Polarising Films

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Polarising Films
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A simple experiment reveals why polarizing films have been included in the Materials Library. Placing one film on top of the other, it is possible to see straight through both films; but on rotating one of the films through 90 degrees, darkness suddenly descends and it is no longer possible to see anything at all. So why does simply twisting one of the films around prevent light from travelling through? This unexpected behaviour is caused by what happens to light as it passes through a polarizer. Light is made up of waves that vibrate in many directions, but only light waves that vibrate in a single direction are allowed through a polarizer. So, when polarizers are lined up, they both allow the same light waves through, and they appear transparent. When one is rotated however, the vibrational direction of light that they allow through are not the same and light travels through the first polarizer but cannot go through the second. Polarizers’ ability to allow light to travel from a just a single direction has made it quite useful in the design of sunglasses: by wearing glasses with a single polarizing film it becomes possible to block out the “glare” of light that is reflected from the sea or a lake.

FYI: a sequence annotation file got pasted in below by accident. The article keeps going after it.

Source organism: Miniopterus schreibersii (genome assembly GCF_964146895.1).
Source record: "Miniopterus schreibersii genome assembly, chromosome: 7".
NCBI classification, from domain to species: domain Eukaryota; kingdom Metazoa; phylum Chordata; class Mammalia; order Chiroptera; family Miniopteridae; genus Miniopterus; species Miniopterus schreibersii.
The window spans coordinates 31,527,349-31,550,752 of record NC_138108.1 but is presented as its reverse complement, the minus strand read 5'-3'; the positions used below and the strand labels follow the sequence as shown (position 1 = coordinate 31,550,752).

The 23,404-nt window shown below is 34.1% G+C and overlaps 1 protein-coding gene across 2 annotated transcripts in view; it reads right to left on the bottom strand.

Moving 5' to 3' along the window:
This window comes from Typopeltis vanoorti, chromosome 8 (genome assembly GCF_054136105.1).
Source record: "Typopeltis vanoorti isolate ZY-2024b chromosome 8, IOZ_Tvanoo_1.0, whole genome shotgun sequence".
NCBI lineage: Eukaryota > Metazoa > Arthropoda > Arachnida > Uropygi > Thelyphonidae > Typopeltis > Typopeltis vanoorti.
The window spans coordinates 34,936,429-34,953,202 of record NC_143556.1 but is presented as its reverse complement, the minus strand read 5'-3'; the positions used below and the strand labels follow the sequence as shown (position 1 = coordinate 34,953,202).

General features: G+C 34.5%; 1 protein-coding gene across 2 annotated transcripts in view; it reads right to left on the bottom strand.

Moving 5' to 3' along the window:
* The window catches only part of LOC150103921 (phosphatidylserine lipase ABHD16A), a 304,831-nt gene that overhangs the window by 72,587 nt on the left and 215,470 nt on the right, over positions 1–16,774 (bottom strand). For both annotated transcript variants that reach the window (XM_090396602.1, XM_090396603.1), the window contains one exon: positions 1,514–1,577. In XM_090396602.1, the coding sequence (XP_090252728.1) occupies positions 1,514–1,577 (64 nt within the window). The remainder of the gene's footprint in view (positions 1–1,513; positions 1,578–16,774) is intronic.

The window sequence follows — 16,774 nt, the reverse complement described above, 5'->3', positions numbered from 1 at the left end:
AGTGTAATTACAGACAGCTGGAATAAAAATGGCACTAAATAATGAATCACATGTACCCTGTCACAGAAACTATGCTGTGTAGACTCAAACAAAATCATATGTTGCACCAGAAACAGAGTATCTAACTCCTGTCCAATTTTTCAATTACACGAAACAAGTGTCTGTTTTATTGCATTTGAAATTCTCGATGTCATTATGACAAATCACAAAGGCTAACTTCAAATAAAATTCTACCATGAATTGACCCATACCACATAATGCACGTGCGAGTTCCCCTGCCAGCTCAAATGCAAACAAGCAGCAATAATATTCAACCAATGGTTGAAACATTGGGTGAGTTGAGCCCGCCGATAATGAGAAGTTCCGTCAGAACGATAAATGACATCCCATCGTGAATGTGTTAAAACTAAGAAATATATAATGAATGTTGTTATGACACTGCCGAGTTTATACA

Sample ID: 182

Particularities

State
Solid
Compound
Donated by
King's College London
Selections
Categories
Metal
Curiosities
Relationships
Light | Glasses

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